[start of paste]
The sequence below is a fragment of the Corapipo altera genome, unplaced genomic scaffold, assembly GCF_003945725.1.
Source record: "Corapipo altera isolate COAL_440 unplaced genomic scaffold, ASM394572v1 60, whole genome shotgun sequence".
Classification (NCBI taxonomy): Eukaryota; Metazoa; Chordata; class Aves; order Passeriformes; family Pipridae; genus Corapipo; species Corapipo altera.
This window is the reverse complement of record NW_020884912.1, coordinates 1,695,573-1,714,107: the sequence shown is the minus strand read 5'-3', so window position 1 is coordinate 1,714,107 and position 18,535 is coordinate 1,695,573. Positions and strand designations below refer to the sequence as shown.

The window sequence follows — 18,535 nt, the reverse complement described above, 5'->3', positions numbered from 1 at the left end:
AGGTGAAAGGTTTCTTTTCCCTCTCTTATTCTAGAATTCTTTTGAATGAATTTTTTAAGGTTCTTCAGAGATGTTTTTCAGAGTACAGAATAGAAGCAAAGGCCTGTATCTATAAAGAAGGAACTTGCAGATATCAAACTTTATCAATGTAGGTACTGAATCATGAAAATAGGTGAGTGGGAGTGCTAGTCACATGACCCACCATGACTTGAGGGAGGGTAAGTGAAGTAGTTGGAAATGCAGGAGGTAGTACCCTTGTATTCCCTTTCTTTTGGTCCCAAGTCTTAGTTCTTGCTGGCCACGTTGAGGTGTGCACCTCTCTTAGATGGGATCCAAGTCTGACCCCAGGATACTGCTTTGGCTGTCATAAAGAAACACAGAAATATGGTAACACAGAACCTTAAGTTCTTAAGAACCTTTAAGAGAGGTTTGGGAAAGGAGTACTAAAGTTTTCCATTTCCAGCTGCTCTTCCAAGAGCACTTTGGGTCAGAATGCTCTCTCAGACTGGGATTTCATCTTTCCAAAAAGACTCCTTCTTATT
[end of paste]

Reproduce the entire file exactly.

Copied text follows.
The sequence below is a fragment of the Corapipo altera genome, unplaced genomic scaffold, assembly GCF_003945725.1.
Source record: "Corapipo altera isolate COAL_440 unplaced genomic scaffold, ASM394572v1 60, whole genome shotgun sequence".
Classification (NCBI taxonomy): Eukaryota; Metazoa; Chordata; class Aves; order Passeriformes; family Pipridae; genus Corapipo; species Corapipo altera.
This window is the reverse complement of record NW_020884912.1, coordinates 1,695,573-1,714,107: the sequence shown is the minus strand read 5'-3', so window position 1 is coordinate 1,714,107 and position 18,535 is coordinate 1,695,573. Positions and strand designations below refer to the sequence as shown.

The window sequence follows — 18,535 nt, the reverse complement described above, 5'->3', positions numbered from 1 at the left end:
AGGTGAAAGGTTTCTTTTCCCTCTCTTATTCTAGAATTCTTTTGAATGAATTTTTTAAGGTTCTTCAGAGATGTTTTTCAGAGTACAGAATAGAAGCAAAGGCCTGTATCTATAAAGAAGGAACTTGCAGATATCAAACTTTATCAATGTAGGTACTGAATCATGAAAATAGGTGAGTGGGAGTGCTAGTCACATGACCCACCATGACTTGAGGGAGGGTAAGTGAAGTAGTTGGAAATGCAGGAGGTAGTACCCTTGTATTCCCTTTCTTTTGGTCCCAAGTCTTAGTTCTTGCTGGCCACGTTGAGGTGTGCACCTCTCTTAGATGGGATCCAAGTCTGACCCCAGGATACTGCTTTGGCTGTCATAAAGAAACACAGAAATATGGTAACACAGAACCTTAAGTTCTTAAGAACCTTTAAGAGAGGTTTGGGAAAGGAGTACTAAAGTTTTCCATTTCCAGCTGCTCTTCCAAGAGCACTTTGGGTCAGAATGCTCTCTCAGACTGGGATTTCATCTTTCCAAAAAGACTCCTTCTTATT